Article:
Peter Bond is a Press Officer for the Royal Astronomical Society and Consultant for the European Space Agency.
In the latest book from the Everything You Know is Wrong series, Matt Brown brings you a compendium of amazing facts about our planet, the universe, and everything in between! Thanks to popular sci-fi films and TV shows, there have been many misconceptions about the cosmos – from travelling through worm-holes to blowing up asteroids. In Everything You Know About Space is Wrong, you'll find a plethora of myths, legends and misquotes that have shaped the way you view the universe today. Think that the vacuum of space would make your blood boil and your head explode? It won't, and there have been people who have survived without wearing a suit in space. Think that astronauts float in space because there is zero-gravity? They're actually constantly falling towards the Earth. Think that the colour of space is black? It's actually predominantly green.
Chock-full of facts about the cosmos, how it works (and how it doesn't!), this illuminating book will guide you through the mine of misinformation to answer such questions as whether we will meet aliens in our lifetime (SETI predicts we'll find evidence of ET by 2040!), what happens in the centre of the black hole, and why Mercury is not the hottest planet in the solar system. Discovering untruths about popular science, Everthing You Know About Space is Wrong provides a hugely entertaining insight into our universe.
Stories of the Constellations collects 40 classic myths and legends of the night sky. Aries may be a ram, but why can it be found among the stars? How can you find the Big Dipper? What are the stories behind Cancer the Crab, Sagittarius the Centaur and Hydra the serpent?
Explained in this book are the stories behind the 12 star signs (such as the Gemini twins, the Taurus bull), along with more than 25 other characters from mythology who also have a place in the heavens, such as Perseus carrying Medusa’s head of snakes, three-headed dog Cerberus and hero Hercules fighting the dragon Draco.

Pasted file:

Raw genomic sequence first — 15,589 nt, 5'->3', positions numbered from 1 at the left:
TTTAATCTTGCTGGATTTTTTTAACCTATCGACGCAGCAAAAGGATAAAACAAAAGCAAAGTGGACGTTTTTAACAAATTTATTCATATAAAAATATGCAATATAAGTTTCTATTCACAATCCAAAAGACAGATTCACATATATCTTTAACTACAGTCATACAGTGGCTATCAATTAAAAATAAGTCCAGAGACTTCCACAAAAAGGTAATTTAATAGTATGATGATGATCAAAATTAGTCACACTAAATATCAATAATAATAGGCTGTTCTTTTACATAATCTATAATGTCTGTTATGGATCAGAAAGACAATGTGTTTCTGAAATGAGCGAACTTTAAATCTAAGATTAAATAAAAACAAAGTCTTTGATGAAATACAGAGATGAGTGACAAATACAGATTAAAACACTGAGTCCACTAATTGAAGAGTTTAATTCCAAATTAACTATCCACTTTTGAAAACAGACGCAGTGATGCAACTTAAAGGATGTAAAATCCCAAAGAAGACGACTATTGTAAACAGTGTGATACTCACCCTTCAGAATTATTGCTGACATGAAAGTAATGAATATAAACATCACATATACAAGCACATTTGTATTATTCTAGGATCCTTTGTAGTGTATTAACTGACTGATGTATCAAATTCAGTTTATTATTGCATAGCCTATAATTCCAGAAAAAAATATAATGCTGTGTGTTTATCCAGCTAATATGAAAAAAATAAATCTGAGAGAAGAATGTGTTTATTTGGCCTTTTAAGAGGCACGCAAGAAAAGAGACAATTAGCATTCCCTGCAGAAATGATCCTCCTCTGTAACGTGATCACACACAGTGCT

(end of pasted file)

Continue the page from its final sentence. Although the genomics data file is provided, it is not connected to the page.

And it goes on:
Stories of the Constellations is illustrated throughout with outstanding new artworks for each character, showing how the constellation fits the character. There are also colour illustrations of one of the stories about each character and locator maps that allow the reader to find the constellations in the night sky. As well as explanations of how to read the sky at night, the story behind each featured character is explained and there are easy-to-read ‘Did you know?’ factboxes.
Packed with educational and fun information on both classical mythology and astronomy, Stories of the Constellations is a colourful and exciting read.
First Snow White encounters one of the Little People, then one of the Even Smaller People, and finally one of the Truly Infinitesimal People. And no matter how diligently she searches, the only dwarves she can find are collapsed stars! Clearly, she’s not at home in her well-known Brothers Grimm fairy tale, but instead in a strange new landscape that features quantum behavior, the wavelike properties of particles, and the Uncertainty Principle. She (and we) must have entered, in short, one of the worlds created by Robert Gilmore, the physicist and fabulist who brought us the classic "Alice in Quantumland."
Whether he’s recasting such classic tales as "Jack and the Quarkstalk," "Waking Beauty," or "Cinderenda and the Death of Stars," Gilmore shows us that there’s more than one way to shed light on the strange profundities of modern physics and cosmology, and what they have to tell us about the nature of time and space and motion. Black holes, dying stars, traveling backward through time to the Big Bang - they’re all here in accessible, instructive, and charmingly illustrated retellings.
Robert Gilmore has published three previous books with Copernicus, "Alice in Quantumland," "Scrooge’s Cryptic Carol," and "The Wizard of Quarks." He is a Visiting Research Fellow, with a special focus on the public understanding of science, at Bristol University in England. He has also worked in particle physics at Brookhaven, Stanford, and CERN in Geneva.